What’s Trending in Education - December 19, 2016
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What’s Trending in Education - December 19, 2016


Interested in what’s trending in education? Here are a few highlights from recent education news.

New grant helps District's Educational Options Program
The Notebook Philadelphia, Lane Whitman

A $236,000 grant awarded to Philadelphia School District by the U.S. Department of Education has allowed the district to create the Counseling and Access for Postsecondary Success (CAPS) Initiative to expand counseling services for students preparing for higher education. This article, outlining the new program reports that students participating in the CAPS program will be required to take an advisory course using materials designed by Naviance.

Removing obstacles to success in community college
EdSource, Olga Rodriguez and Marisol Cuellar Mejia

This article reports on two strategies community colleges have adopted in order to counteract the high attrition and low success rates in remedial community college courses. First, colleges have begun working to improve assessment and placement policies in order to more consistently and accurately identify student proficiency levels and place them in courses that set them up for success. Second, schools have begun to redesign developmental course sequences. Streamlining these courses and aligning them more appropriately with later courses will make them more conducive to student success.

Looking for Low-Income Students
Inside Higher Ed, Rick Seltzer

In this article, Seltzer considers efforts to enroll low- and moderate-income undergraduates at top colleges. One effort, the American Talent Initiative, hopes to add 50,000 highly qualified students to campuses by the year of 2025. One aspect of the effort is improving retention, which is being targeted by helping students with the “full range of financial needs they have--for fees, extra expenses and room and board instead of just tuition.”

Can Financial Advisors Help More Students Graduate? One University Thinks So
EdSurge, Marguerite McNeal

Georgia State opened a Financial Management Center this semester to identify students who are at financial risk of dropping out and connect them with financial advisors. The financial-advising efforts are the next phase of the university’s use of predictive analytics to support students. Georgia State is developing an early-warning system what will use analytics to identify red flags in student finances, such as late payments on school bills or not submitting verification documents for federal financial aid.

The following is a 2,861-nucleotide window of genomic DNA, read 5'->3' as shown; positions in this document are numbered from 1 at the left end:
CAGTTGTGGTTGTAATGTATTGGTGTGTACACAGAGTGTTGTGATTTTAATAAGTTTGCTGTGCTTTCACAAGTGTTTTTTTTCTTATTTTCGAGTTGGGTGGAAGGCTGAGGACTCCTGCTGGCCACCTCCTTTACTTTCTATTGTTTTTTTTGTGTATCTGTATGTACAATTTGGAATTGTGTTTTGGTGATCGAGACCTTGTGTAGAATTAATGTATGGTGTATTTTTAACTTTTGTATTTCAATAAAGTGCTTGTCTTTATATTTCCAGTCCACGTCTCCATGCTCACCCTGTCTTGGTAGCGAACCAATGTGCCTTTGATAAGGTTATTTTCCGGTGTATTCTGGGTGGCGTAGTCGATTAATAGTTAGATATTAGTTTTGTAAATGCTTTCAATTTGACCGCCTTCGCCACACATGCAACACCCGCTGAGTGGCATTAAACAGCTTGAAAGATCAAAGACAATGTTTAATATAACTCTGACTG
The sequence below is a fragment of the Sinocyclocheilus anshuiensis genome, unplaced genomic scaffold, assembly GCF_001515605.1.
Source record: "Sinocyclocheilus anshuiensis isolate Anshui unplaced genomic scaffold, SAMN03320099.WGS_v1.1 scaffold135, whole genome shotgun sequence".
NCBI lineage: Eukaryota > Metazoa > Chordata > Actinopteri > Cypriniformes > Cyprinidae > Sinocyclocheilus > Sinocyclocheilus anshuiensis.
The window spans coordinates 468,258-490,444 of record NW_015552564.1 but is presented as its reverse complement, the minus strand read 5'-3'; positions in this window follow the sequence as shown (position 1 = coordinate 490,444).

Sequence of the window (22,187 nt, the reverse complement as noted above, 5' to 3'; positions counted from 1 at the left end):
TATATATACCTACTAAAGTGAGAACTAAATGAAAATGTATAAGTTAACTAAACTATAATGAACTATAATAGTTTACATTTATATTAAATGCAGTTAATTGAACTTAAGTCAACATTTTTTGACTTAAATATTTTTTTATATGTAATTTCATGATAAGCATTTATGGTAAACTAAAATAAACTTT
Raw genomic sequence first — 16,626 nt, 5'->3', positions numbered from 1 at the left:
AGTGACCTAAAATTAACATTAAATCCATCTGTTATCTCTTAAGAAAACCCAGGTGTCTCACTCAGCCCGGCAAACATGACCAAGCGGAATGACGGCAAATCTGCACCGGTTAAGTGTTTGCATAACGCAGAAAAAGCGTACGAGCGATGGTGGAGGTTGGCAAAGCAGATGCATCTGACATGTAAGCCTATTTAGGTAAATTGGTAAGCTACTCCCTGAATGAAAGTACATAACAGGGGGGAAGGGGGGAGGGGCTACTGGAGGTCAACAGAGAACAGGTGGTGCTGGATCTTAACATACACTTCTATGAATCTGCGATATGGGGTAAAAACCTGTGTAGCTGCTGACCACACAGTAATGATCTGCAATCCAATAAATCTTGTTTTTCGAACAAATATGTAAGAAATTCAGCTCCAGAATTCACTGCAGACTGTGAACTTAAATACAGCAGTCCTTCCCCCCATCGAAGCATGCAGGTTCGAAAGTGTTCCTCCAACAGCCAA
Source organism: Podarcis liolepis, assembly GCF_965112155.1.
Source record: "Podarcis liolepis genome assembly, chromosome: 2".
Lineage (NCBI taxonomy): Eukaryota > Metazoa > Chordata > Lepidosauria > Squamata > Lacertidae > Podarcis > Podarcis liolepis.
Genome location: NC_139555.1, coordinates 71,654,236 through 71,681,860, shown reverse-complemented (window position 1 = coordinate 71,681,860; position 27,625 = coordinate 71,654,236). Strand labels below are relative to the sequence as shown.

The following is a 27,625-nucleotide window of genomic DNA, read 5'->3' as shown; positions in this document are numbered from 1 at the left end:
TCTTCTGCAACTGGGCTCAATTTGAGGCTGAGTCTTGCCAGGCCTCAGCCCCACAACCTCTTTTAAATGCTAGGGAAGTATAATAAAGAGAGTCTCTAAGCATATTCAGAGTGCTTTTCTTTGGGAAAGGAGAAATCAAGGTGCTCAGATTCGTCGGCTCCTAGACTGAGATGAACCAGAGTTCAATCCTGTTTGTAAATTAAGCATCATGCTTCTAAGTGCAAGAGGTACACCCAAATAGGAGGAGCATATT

Will changes in online college applications help students chase the American dream?
The Hechinger Report, Ricki Morell

This article discusses recent changes to the Common App which may decrease application anxieties and allow more low-income and first-generation to plan and apply to college. Changes included the addition of instructional videos on how to fill out the sections and allowing juniors to start filling out applications that will roll over into their senior year. These changes allow students who may need more time to get familiar with the process and have questions answer to begin their college planning earlier and with more information.

In college readiness efforts, boys are the disadvantaged gender
Education Dive, Tara Garcia Mathewson

Studies have shown that “girls are often at least 60% of the participants in school-based or community programs focused on test prep, financial aid and the college application process.” In response, some organizations are increasing recruitment efforts for boys, creating all-male discussion groups and hiring more young men to staff programs. 

Think Strategically About Your Career Development
The Harvard Business Review, Dorie Clark

In this article Clark outlines the case for taking career development in one’s own hands, rather than expecting their employer or supervisor to lead the way. She offers four recommendations for employees to be more strategic in their career development process: forcing oneself to set aside time to specifically work on career planning, being clear on next steps and professional goals, investing in “deep work” that involves meaningful projects rather than reactive work and, finally, building an external reputation.

Emily Goebel

Emily Goebel

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